Bipedal humanoid robot walking reference tuning by the use of evolutionary algorithms
Akbaş, Tunç (2012) Bipedal humanoid robot walking reference tuning by the use of evolutionary algorithms. [Thesis]
Official URL: http://192.168.1.20/record=b1493834 (Table of Contents)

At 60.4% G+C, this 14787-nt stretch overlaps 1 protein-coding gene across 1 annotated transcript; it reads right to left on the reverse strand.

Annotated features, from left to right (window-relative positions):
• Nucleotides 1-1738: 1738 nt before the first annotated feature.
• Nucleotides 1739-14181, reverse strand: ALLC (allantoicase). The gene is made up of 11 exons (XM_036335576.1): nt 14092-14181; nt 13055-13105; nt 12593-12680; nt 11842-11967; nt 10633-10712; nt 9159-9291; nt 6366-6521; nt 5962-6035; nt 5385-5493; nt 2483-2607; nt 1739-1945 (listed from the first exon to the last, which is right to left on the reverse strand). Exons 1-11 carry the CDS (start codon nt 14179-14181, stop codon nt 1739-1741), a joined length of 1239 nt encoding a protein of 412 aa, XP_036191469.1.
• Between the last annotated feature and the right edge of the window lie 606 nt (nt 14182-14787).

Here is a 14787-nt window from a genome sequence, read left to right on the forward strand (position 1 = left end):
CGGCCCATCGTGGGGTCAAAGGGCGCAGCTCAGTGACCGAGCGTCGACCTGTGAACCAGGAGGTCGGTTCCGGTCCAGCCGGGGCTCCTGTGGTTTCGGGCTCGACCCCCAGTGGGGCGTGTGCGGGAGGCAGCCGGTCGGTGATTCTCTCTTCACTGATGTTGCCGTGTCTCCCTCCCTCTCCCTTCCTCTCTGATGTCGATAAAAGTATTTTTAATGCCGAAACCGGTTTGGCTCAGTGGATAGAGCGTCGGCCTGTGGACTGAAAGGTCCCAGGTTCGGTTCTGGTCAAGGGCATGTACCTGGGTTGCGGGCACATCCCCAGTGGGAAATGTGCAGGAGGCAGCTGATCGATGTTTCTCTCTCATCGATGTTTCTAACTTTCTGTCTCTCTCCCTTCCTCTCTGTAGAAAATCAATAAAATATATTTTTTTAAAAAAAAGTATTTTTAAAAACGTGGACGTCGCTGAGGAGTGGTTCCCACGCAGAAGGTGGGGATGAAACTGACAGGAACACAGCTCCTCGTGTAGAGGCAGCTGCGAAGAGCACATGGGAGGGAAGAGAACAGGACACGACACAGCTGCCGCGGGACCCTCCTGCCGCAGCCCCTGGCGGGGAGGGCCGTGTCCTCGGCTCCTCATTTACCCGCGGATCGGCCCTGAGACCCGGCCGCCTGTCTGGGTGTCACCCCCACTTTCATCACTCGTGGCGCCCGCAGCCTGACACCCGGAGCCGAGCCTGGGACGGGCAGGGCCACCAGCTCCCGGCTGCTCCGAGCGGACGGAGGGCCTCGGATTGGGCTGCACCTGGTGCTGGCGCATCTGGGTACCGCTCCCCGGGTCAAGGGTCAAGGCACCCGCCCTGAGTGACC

Various aspects of humanoid robotics attracted the attention of researchers in the past four decades. One of the most challenging tasks in this area is the control of bipedal locomotion. The dynamics involved are highly nonlinear and hard to stabilize. A typical fullbody humanoid robot has more than twenty joints and the coupling effects between the links are significant. Reference generation plays a vital role for the success of the walking controller. Stability criteria including the Zero Moment Point (ZMP) criterion are extensively applied for this purpose. However, the stability criteria are usually applied on simplified models like the Linear Inverted Pendulum Model (LIPM) which only partially describes the equations of the motion of the robot. There are also trial and error based techniques and other ad-hoc reference generation techniques as well. This background of complicated dynamics and difficulties in reference generation makes automatic gait (step patterns of legged robots) tuning an interesting area of research. A natural command for a legged robot is the velocity of its locomotion. A number of walk parameters including temporal and spatial variables like stepping period and step size need to be set properly in order to obtain the desired speed. These problems, when considered from kinematics point of view, do not have a unique set of walking parameters as a solution. However, some of the solutions can be more suitable for a stable walk, whereas others may lead to instability and cause robot to fall. This thesis proposes a gait tuning method based on evolutionary methods. A velocity command is given as the input to the system. A ZMP based reference generation method is employed. Walking simulations are performed to assess the fitness of artificial populations. The fitness is measured by the amount of support the simulated bipedal robot received from torsional virtual springs and dampers opposing the changes in body orientation. Cross-over and mutation mechanisms generate new populations. A number of different walking parameters and fitness functions are tested to improve this tuning process. The walking parameters obtained in simulations are applied to the experimental humanoid platform SURALP (Sabanci University ReseArch Labaratory Platform). Experiments verify the merits of the proposed reference tuning method.
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